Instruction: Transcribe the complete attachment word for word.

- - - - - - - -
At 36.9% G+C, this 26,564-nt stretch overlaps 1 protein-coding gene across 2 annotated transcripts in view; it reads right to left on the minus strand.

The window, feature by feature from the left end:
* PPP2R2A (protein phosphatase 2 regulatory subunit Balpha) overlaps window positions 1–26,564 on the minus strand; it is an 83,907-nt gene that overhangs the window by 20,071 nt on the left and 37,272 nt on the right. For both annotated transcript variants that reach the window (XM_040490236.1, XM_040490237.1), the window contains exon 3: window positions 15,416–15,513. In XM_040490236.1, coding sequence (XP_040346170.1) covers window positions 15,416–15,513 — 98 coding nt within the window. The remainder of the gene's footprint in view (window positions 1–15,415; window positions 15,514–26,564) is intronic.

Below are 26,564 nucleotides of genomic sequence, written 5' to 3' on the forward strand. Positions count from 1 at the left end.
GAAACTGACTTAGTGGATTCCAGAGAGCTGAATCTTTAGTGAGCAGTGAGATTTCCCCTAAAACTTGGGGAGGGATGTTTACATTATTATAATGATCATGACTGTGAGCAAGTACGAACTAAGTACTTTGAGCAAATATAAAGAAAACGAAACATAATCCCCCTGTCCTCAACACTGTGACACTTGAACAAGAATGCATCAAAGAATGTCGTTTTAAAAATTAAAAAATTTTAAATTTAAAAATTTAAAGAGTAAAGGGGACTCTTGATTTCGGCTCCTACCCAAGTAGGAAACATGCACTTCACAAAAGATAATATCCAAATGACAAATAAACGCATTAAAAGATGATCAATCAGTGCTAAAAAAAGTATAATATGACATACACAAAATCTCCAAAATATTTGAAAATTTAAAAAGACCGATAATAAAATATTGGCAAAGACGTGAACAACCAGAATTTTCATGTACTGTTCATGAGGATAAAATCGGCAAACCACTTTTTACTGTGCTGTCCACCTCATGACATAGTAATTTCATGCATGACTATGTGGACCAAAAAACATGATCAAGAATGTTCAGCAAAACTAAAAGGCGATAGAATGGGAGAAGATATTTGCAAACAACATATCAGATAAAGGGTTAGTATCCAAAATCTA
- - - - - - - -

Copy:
At 36.9% G+C, this 26,564-nt stretch overlaps 1 protein-coding gene across 2 annotated transcripts in view; it reads right to left on the minus strand.

The window, feature by feature from the left end:
* PPP2R2A (protein phosphatase 2 regulatory subunit Balpha) overlaps window positions 1–26,564 on the minus strand; it is an 83,907-nt gene that overhangs the window by 20,071 nt on the left and 37,272 nt on the right. For both annotated transcript variants that reach the window (XM_040490236.1, XM_040490237.1), the window contains exon 3: window positions 15,416–15,513. In XM_040490236.1, coding sequence (XP_040346170.1) covers window positions 15,416–15,513 — 98 coding nt within the window. The remainder of the gene's footprint in view (window positions 1–15,415; window positions 15,514–26,564) is intronic.

Below are 26,564 nucleotides of genomic sequence, written 5' to 3' on the forward strand. Positions count from 1 at the left end.
GAAACTGACTTAGTGGATTCCAGAGAGCTGAATCTTTAGTGAGCAGTGAGATTTCCCCTAAAACTTGGGGAGGGATGTTTACATTATTATAATGATCATGACTGTGAGCAAGTACGAACTAAGTACTTTGAGCAAATATAAAGAAAACGAAACATAATCCCCCTGTCCTCAACACTGTGACACTTGAACAAGAATGCATCAAAGAATGTCGTTTTAAAAATTAAAAAATTTTAAATTTAAAAATTTAAAGAGTAAAGGGGACTCTTGATTTCGGCTCCTACCCAAGTAGGAAACATGCACTTCACAAAAGATAATATCCAAATGACAAATAAACGCATTAAAAGATGATCAATCAGTGCTAAAAAAAGTATAATATGACATACACAAAATCTCCAAAATATTTGAAAATTTAAAAAGACCGATAATAAAATATTGGCAAAGACGTGAACAACCAGAATTTTCATGTACTGTTCATGAGGATAAAATCGGCAAACCACTTTTTACTGTGCTGTCCACCTCATGACATAGTAATTTCATGCATGACTATGTGGACCAAAAAACATGATCAAGAATGTTCAGCAAAACTAAAAGGCGATAGAATGGGAGAAGATATTTGCAAACAACATATCAGATAAAGGGTTAGTATCCAAAATCTA